Thursday, June 03, 2010

Israel Acts, Reaction Rash

It is, arguably, an ironic headline.

Posting in Slate on Wednesday, Natasha Lennard criticized Representative Barney Frank (D-MA) because on Hardball he had "bemoaned the international community's condemnation of Israel's actions, suggesting it's blown out of proportion compared to other recent global events."

The international community has condemned Israel's actions, rendering Slate's headline "So much for Barney Frank's courage on Israel" less cleverly sarcastic than counter-intuitive. Notwithstanding the ideological or demographic makeup of his district, it does take at least a little bit of courage on the part of Frank- a national figure- to take such a vocal position at odds with that of the international community and most of his liberal/progressive brethren.

Lennard quotes Frank and makes her argument:

"We had an unprovoked attack by North Korea on a South Korean submarine," he said. "46 people killed -- and a great deal of silence and equivocation."

But that's not really true. Secretary of State Hillary Clinton's response to the Korean submarine attack was, in fact, nothing short of an unequivocal condemnation.

"We cannot allow this attack on South Korea to go unanswered by the international community," she said. "This will not be and cannot be business as usual. There must be an international, not just a regional, but an international response."

Perhaps Frank, in mentioning "equivocation," was actually thinking of Clinton's statement in response to the flotilla raid on Monday.


The response of the Secretary of State regarding the Israeli incident was, as Lennard implied, measured, though more appropriately so than she apparently believes. She contrasts that reaction to Clinton's remark about the North Korean attack: "This will not be and cannot be business as usual. There must be an international, not just a regional, but an international response."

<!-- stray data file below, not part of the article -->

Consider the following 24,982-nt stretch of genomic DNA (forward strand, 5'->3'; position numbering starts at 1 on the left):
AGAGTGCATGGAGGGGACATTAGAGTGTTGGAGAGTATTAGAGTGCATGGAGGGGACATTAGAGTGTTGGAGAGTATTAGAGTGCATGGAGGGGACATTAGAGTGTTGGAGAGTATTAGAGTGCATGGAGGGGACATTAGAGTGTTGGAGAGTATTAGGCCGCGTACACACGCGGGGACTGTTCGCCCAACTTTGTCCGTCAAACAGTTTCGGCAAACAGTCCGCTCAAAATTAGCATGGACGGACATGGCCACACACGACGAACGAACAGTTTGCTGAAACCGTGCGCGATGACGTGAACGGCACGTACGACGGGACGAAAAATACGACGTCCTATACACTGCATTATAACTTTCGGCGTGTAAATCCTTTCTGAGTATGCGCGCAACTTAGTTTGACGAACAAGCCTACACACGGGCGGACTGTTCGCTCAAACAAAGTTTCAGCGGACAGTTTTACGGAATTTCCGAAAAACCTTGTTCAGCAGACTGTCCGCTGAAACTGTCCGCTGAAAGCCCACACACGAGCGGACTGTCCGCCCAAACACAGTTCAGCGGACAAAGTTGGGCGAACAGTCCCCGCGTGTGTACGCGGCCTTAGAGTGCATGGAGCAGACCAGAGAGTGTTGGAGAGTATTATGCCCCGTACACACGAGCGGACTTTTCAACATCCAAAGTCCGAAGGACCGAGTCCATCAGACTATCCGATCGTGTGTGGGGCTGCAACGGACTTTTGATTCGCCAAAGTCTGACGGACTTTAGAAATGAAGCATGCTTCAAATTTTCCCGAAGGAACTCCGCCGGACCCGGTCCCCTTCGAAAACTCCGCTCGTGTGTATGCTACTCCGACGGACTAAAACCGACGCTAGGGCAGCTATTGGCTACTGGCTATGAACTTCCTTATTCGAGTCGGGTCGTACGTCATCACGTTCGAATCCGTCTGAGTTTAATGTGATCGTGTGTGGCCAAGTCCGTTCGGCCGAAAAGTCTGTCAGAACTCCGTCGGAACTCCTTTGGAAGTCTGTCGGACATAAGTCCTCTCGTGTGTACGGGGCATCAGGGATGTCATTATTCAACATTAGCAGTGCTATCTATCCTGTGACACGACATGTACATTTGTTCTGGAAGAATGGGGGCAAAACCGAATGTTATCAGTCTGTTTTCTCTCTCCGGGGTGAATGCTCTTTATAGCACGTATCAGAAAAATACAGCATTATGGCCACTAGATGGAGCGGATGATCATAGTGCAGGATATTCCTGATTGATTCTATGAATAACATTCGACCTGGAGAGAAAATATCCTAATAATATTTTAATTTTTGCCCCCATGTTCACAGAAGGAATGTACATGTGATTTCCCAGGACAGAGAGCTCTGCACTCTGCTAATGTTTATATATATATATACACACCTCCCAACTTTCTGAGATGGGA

Clinton was forceful- but Lennard neglects to tell us the outcome, implying, however indirectly, that the international community unloaded on North Korea in much the same way that it has done on Israel.

The attack on the flotilla occurred on Monday May 31, 2010. No time to waste! Less than two days later, in an online article posted at 7:20 p.m. Washington time on June 1, the Times of India reported:

The Security Council also convened an emergency meeting on Sunday to discuss a draft resolution, to call for an international inquiry into the incident and compensation for those who had been killed.

"I condemn this violence," said Secretary-General Ban. "It is vital that there is a full investigation to determine exactly how this bloodshed took place. I believe Israel must urgently provide a full explanation," he said....

In individual statements, the 15 UNSC members issued remarks, almost all condemning the assault....

While the Security Council discussed a draft statement to condemn the attack, top UN officials came out strongly against the incident.

"I unequivocally condemn what appears to be disproportionate use of force, resulting in the killing and wounding of so many people attempting to bring much-needed aid to the people of Gaza, who have now been enduring a blockade for more than three years," said Navi Pillay, the UN human rights chief.


Meanwhile, South Korea- unlike the Gaza Strip, not ruled by an organization whose raison d'etre is terrorism- begs:

South Korea would like to see the U.N. Security Council issue a political response to the North for its alleged role in the March sinking of a South Korean patrol ship instead of pursuing further sanctions, a high-ranking Seoul official said yesterday (see GSN, June 1)....

"We expect the Security Council to send a political, symbolic and moral message that such acts as the Cheonan incident cannot be tolerated and that North Korea should be held accountable and should not repeat this kind of military provocation," he said.

Seoul accused Pyongyang late last month of carrying out a submarine torpedo attack that sank the warship Cheonan on March 26, killing 46 sailors. The United States and Japan have thrown strong support behind South Korea following the conclusion of an international probe into the ship sinking. North Korea has vehemently denied playing any role in the incident.


Ten weeks later, South Korea is requesting, almost pleading, for a token response. There has been no Security Council "draft statement to condemn the attack" or roughly a dozen member nations of that body condemning the action or angry demonstrations throughout the world. This follows an attack which killed 46, not nine; and apolitical sailors, rather than armed and/or unarmed activists and/or mercenaries.

Details of the raid are in dispute. Fairness of the sea blockade (humanitarian supplies by land are routinely admitted to Gaza) is in dispute. The existence of a double standard? Not so much.



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